That Blue Square Thing

Computer Science GCSE

Note: this page deals with the old Edexcel GCSE (grades A-G) which no longer exists. I'm keeping it as an archive and because a number of the resources will still apply to newer (grades 1-9) courses. The AQA GCSE CompSci pages deal with a current course.


Lists, also called Arrays, are a collection data type. That means that one variable name is used to store more than one data item - by creating a list of items.

Lists are incredibly useful data types and will almost certainly be essential for controlled assessment pieces. They might well also occur on exams - where they will be called arrays. A list is the way in which Python implements the idea of an array.

It's possible to add items to a list, remove them and sort them. They are also incredibly useful when you need to return more than one item from a function.

Note that strings behave very similarly to lists. In fact a string is basically a list of characters - just using a slightly different notation. There's more on strings at the bottom of this page.

Setting up and using Lists

Lists are sequences of data items. In Python we use square brackets [ ... ] to signify a list. Items within the list are divided by commas. Lists can be initialised like this:

fruitList = ["Apples", "Bananas", "Kiwi Fruit", "Cherries"]

lotteryBallsList = [17, 12, 45, 9, 1, 6]

emptyList = [ ] # create an empty list

Once a list is created we can access individual items in it using the inde number of the item. This is a number which refers to which item is which in the list. For example:

fruitList[2] # refers to the item "Kiwi Fruit"

IMPORTANT: index numbers start from 0.

This means that the first item in the list is index 0. The second item is index 1 etc... The last item in the list has an index of the length of the list - 1. This all has implications when you're using loops to iterate over a list, for example.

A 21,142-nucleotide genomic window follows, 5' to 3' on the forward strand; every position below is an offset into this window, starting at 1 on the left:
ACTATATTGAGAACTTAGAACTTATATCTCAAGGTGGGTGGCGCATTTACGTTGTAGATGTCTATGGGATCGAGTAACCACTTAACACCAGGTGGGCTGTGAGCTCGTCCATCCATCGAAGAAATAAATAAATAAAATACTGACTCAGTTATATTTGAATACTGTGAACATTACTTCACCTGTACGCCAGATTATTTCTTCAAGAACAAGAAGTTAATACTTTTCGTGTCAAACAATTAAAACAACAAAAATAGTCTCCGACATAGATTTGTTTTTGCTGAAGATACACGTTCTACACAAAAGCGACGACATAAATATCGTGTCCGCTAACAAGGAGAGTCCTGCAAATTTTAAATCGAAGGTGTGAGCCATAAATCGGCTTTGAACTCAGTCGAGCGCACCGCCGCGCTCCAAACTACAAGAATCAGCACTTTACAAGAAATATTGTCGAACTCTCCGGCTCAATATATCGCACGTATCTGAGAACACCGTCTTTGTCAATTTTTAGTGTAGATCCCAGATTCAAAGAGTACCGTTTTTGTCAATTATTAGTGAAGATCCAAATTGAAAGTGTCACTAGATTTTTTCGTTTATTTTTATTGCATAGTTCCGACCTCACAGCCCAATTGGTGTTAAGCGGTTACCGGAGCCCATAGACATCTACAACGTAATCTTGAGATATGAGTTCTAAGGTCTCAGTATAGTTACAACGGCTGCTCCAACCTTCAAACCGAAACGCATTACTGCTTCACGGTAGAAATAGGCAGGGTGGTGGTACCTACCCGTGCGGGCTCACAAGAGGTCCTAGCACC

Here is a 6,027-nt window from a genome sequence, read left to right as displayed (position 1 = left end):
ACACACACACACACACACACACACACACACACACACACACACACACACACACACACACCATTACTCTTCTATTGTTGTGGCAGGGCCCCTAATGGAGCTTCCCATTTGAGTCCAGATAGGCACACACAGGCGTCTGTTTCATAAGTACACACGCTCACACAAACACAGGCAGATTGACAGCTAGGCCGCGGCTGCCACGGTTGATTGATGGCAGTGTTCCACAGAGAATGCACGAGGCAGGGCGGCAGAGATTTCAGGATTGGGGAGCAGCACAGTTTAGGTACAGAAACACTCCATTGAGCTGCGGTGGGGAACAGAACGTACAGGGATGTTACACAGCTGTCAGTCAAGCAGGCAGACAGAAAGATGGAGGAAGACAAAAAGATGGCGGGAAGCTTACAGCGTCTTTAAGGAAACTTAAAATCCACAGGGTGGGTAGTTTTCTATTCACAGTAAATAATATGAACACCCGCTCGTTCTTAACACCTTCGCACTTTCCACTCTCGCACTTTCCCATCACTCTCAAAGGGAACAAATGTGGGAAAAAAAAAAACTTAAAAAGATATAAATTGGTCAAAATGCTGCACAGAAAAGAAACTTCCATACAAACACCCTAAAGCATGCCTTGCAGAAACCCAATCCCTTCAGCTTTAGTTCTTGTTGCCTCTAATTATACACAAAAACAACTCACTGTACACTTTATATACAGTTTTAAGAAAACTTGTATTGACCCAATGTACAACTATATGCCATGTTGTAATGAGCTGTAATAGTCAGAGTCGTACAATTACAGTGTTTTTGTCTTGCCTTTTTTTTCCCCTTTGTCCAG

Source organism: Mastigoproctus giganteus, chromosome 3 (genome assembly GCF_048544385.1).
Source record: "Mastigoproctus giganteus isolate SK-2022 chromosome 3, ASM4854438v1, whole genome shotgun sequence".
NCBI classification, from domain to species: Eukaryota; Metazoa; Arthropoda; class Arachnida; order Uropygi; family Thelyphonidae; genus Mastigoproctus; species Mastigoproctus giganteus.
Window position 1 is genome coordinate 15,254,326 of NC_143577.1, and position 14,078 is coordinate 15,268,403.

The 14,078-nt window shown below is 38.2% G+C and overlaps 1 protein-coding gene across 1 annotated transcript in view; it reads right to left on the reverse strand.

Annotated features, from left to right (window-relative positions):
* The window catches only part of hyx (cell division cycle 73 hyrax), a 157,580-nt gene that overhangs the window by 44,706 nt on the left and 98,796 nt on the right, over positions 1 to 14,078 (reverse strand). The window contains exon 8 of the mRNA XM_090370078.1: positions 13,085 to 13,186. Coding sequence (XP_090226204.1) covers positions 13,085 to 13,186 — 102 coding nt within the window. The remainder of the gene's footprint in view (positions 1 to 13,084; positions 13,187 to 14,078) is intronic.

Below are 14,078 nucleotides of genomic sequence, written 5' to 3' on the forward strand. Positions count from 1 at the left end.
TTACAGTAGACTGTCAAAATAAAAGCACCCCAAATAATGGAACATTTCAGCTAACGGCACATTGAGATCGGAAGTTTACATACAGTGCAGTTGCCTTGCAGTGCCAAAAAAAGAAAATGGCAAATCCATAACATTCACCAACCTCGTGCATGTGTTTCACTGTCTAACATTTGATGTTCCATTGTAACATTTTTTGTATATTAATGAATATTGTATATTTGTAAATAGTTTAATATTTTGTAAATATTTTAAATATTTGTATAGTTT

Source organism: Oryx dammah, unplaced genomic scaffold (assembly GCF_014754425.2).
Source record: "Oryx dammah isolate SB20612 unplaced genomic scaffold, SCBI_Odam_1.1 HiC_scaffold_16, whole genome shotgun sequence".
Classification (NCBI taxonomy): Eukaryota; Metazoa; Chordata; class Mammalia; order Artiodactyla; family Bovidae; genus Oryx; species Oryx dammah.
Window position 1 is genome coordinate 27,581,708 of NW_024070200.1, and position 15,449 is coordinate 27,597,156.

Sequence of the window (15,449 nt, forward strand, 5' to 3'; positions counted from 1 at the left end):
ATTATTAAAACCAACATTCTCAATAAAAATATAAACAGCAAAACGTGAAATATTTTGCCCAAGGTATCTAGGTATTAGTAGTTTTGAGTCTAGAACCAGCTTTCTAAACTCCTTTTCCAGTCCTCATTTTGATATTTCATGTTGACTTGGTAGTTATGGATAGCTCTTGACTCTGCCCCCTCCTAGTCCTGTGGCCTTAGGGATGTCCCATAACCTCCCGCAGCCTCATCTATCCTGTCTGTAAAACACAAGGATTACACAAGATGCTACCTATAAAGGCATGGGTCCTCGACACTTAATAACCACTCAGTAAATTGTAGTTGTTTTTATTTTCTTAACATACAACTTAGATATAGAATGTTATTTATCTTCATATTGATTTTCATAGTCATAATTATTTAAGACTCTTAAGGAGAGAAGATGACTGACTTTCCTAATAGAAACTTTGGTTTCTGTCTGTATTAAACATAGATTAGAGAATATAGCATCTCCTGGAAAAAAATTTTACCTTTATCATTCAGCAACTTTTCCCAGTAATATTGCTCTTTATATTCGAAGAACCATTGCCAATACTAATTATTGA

fruitList = ["Apples", "Bananas", "Kiwi Fruit", "Cherries"]

print(fruitList[0]) # prints "Apples"
print(fruitList[1]) # prints "Bananas"
print(fruitList[3]) # prints "Cherries"
print(fruitList[4]) # an index out of range error tells you this index doesn't exist in the list

The built in function len will give you the length of a list - i.e. how many items are in the list. This is helpful when using loops of any kind.

len(fruitList) # returns 4 - the number of items in the list

The pages on for loops, while loops, file handling and lists of lists contain a lot more uses of lists.

Shopping list exercises

A shopping list is a good example of a list. These examples should help develop an understanding of lists and how they work. More reference material is available at the bottom of this page.

PDF iconShopping List Exercise 1.0 - a fairly simple guide to setting up and using a shopping list

PDF iconShopping List Exercise 2.0 - a less structured guide to setting up and using a shopping list for people with more confidence using lists

An implementation of the 1.0 exercise is shown below. There are, of course, other ways to code this sort of thing.

print("Welcome to the Shopping List")

shopping = [ ] # create an empty list
item = "" # create a blank item

while item.upper() != "XXX":
item = input("Enter an item to add (XXX to exit): ")
shopping.append(item) # adds item to list

print(shopping) # print list in one go
print("Items in list: " + str(len(shopping)))

It's essential to create an empty list first. You can't use the .append() method to add to the list without there being a list there to beging with.

It's also crucial to have item set as "" to start with. Otherwise the while loop condition fails as Python won't know what item is supposed to be.

To print the items one per line you'd use a for loop:

print("Shopping list:")
for i in range(0, len(shopping)):

You'd add this in place of the line where the list is printed all in one go.

The only problem with this code is the XXX is added to the end of the list. To get around that you can add a conditional statement inside the while loop:

if item.upper() != "XXX":
shopping.append(item) # adds item to list

This keeps XXX out of the final list, which is probably what you want. It's details like this that turn an OK program into a good one.

Useful bits and bobs

Basic help and other exercises. The list methods are particularly import

PDF iconArrays - a basic introduction

PDF iconPython list methods - methods to use with lists

PDF iconHero inventory - a walk through developing skills with lists - using an inventory for a role playing game

PDF iconMenu system - a way of creating a menu system with lists involved as well (now with the missing colon found and added)

Strings are essentially lists and behave very similarly.

PDF iconStrings intro - what a String is and how to use it

PDF iconString methods - summary of string methods